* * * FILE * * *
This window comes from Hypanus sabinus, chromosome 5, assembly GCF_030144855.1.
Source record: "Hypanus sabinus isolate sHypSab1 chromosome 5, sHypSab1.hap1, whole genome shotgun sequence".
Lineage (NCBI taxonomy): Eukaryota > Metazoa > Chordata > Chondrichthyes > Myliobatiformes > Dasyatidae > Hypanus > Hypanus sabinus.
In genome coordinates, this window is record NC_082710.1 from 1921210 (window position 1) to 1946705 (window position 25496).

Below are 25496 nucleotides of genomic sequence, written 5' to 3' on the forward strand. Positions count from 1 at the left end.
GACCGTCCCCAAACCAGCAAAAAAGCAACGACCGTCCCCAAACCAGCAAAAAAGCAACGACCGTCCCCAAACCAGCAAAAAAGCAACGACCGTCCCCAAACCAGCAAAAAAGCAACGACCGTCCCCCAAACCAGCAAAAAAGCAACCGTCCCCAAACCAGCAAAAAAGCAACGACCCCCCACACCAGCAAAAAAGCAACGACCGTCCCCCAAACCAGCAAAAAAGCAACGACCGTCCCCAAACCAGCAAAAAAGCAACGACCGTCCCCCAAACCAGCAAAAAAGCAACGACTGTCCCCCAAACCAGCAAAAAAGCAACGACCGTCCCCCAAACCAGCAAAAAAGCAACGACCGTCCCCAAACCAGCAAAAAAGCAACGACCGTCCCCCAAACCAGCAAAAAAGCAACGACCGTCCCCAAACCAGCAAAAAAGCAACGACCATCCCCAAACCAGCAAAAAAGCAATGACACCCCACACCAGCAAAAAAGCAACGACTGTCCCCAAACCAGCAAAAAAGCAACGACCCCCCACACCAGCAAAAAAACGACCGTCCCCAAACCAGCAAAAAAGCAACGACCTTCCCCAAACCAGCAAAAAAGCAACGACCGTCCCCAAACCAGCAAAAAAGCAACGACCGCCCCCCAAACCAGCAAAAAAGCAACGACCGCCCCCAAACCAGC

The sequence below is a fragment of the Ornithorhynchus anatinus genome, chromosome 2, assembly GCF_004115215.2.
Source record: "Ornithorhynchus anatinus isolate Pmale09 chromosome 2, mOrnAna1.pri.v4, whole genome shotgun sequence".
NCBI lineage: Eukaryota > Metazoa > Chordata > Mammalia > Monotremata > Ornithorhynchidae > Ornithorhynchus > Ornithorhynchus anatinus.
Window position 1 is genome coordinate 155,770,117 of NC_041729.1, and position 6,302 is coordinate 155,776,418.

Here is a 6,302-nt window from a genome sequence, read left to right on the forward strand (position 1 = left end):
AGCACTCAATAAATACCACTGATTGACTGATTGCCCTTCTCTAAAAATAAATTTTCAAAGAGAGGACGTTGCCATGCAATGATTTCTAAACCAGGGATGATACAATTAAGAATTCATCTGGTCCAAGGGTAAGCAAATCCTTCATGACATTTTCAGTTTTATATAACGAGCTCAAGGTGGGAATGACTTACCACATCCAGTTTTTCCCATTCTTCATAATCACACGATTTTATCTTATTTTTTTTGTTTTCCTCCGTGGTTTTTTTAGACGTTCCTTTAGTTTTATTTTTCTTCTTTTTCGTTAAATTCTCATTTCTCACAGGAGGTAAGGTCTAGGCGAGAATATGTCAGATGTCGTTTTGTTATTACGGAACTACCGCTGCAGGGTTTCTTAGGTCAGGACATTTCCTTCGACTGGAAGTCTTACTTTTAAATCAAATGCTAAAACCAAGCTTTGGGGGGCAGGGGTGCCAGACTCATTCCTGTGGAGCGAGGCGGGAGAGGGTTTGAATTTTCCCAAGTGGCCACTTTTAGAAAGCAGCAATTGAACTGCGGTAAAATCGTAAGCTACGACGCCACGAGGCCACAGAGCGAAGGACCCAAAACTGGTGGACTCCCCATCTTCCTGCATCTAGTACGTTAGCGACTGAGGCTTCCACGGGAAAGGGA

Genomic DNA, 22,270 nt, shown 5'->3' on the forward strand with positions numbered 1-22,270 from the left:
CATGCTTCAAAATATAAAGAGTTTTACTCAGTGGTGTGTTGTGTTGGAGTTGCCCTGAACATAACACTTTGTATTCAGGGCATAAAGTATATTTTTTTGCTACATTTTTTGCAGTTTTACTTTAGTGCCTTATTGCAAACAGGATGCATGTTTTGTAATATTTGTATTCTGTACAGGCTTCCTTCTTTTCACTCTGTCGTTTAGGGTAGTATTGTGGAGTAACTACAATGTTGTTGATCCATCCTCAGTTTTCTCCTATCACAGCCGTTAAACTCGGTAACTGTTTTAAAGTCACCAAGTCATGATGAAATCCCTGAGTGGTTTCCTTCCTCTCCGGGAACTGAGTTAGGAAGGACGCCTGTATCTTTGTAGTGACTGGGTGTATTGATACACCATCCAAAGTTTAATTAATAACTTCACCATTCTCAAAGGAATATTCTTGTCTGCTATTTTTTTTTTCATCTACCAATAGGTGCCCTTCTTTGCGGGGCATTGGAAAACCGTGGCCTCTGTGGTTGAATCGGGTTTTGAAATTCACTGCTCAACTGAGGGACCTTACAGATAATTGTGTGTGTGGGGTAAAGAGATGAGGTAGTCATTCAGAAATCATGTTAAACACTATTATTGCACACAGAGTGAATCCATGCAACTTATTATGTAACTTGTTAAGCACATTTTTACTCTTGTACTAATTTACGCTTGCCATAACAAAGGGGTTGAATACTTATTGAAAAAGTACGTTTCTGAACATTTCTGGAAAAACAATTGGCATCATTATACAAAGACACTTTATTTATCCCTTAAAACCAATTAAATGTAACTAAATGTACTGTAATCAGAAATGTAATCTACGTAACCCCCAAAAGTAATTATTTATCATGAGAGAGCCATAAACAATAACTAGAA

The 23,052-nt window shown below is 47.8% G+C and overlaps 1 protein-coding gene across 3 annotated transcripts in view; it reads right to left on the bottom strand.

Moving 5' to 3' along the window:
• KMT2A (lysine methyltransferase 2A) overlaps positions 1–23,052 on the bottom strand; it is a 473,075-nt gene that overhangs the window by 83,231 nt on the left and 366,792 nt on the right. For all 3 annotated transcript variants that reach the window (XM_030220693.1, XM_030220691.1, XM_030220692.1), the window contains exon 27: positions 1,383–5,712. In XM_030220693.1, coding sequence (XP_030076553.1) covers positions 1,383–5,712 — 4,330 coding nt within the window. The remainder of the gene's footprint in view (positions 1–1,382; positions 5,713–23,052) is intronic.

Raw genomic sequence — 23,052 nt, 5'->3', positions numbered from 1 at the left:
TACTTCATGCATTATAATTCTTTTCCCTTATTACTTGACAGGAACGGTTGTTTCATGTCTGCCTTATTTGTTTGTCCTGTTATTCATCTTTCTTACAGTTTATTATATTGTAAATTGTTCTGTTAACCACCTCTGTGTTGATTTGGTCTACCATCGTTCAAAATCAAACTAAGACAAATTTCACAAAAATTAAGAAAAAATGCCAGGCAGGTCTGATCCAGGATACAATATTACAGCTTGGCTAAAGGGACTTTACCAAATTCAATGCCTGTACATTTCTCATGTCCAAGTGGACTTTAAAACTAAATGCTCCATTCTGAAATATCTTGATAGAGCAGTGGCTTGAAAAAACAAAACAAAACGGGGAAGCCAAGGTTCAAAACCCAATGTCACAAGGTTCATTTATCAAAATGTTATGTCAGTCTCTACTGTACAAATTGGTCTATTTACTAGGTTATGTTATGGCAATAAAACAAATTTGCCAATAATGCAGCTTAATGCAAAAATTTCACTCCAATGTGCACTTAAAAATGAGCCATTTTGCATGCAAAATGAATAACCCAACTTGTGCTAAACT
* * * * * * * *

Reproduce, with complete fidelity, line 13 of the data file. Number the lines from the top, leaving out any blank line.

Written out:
Genomic DNA, 22,270 nt, shown 5'->3' on the forward strand with positions numbered 1-22,270 from the left: